Utah Special Forces Soldiers

Remember 9/11 in Iraq


By SSG John Etheridge

19th Special Forces Group


Published October 28, 2010


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Members of the Utah National Guard's 19th Special Forces Group (Airborne) render honors to the flag in commemoration of 9/11.

Photo by SSG John Etheridge

Members of the Utah National Guard's 19th Special Forces Group (Airborne) render honors to the flag in commemoration of 9/11.

CAMP SYVERSON, Iraq — While the nation paused to remember our fallen countrymen today, a group of 15 Soldiers from the Utah National Guard’s 19th Special Forces Group (Airborne) voluntarily spent Patriot Day raising and lowering American flags to commemorate the ninth anniversary of the 9/11 terrorist attacks on the United States.

The group of Soldiers spent two and a half hours in 107-degree heat in front of the Camp Syverson command center until they had finished raising and lowering 40 American flags.

The Soldiers treated each flag with proper military etiquette and respect. Each one was raised and then lowered to half-staff—a gesture to the fallen—before they were carefully brought down and folded.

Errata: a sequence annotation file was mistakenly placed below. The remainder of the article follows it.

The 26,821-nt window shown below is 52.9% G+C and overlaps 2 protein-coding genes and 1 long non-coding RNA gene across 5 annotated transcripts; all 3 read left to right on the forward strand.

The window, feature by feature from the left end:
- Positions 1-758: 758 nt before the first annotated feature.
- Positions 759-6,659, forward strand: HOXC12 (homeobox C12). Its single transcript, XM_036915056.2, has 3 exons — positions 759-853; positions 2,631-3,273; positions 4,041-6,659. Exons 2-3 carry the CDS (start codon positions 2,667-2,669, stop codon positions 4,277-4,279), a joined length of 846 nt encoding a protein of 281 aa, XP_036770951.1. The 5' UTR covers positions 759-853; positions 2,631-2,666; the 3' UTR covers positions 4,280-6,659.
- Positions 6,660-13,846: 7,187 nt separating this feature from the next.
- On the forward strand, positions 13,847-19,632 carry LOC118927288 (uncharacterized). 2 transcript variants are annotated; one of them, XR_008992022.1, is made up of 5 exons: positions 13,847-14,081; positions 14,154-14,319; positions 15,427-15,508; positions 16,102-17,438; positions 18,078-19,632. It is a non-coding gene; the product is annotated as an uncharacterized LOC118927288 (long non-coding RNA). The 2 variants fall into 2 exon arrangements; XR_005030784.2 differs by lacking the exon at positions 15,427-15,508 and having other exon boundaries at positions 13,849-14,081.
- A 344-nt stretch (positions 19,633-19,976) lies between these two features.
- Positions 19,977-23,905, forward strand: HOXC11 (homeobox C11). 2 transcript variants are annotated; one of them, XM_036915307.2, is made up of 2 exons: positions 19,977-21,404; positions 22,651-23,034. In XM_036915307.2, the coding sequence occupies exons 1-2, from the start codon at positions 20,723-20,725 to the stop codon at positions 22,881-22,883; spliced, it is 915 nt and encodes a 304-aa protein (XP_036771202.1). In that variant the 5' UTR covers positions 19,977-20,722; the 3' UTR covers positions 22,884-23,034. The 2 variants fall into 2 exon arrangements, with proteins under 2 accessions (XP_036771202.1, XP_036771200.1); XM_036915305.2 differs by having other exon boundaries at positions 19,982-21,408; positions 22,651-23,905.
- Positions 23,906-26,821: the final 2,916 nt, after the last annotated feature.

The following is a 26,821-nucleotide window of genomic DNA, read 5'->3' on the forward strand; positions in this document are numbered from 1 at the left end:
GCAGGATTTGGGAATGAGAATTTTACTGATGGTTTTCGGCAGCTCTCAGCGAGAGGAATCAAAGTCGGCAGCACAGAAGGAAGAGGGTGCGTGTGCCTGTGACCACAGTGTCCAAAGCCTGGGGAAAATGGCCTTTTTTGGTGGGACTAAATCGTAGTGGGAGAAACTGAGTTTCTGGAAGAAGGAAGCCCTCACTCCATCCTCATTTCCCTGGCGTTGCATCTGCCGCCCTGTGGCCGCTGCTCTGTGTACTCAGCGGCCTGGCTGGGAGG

"Today’s flag ceremonies are symbolic," said MSG Paul Fallon, with the 19th. "We flew the flags in the face of the enemy on a day that is reserved for the honoring of patriots, and we flew the flags to honor them."

"The flags we raised will act as a token of this day that we can present to others as a sign of our gratitude for their support," said SSG Robert Mount, an operations NCO with the 19th. "They are sign of remembrance and reverence to what happened on 9/11 nine years ago."

Flying the flags on the anniversary of 9/11 at an American combat outpost gives the flags special meaning for the Soldiers on the detail, most of whom plan to keep the flags as a memento of their deployment to Iraq, said Mount.

Although all the flags raised today will have special meaning, one flag in particular has extra-special meaning for one Soldier. Master Sergeant Paul Fallon raised the flag he received last spring in honor of his pending retirement from the Army.

"I decided to put that date on hold so I could be here," said Fallon. "We flew my flag in conjunction with the same time that the plane flew into the Pentagon on 9/11. Now that flag will have special significance for me because nine years from the minute that the plane hit the Pentagon, I was actually deployed to a combat zone in support of Operation New Dawn, in the Global War on Terrorism."

Each flag flown will be accompanied by a certificate stating that the flag was flown at Camp Syverson, Iraq, on September 11, 2010, during Operation New Dawn.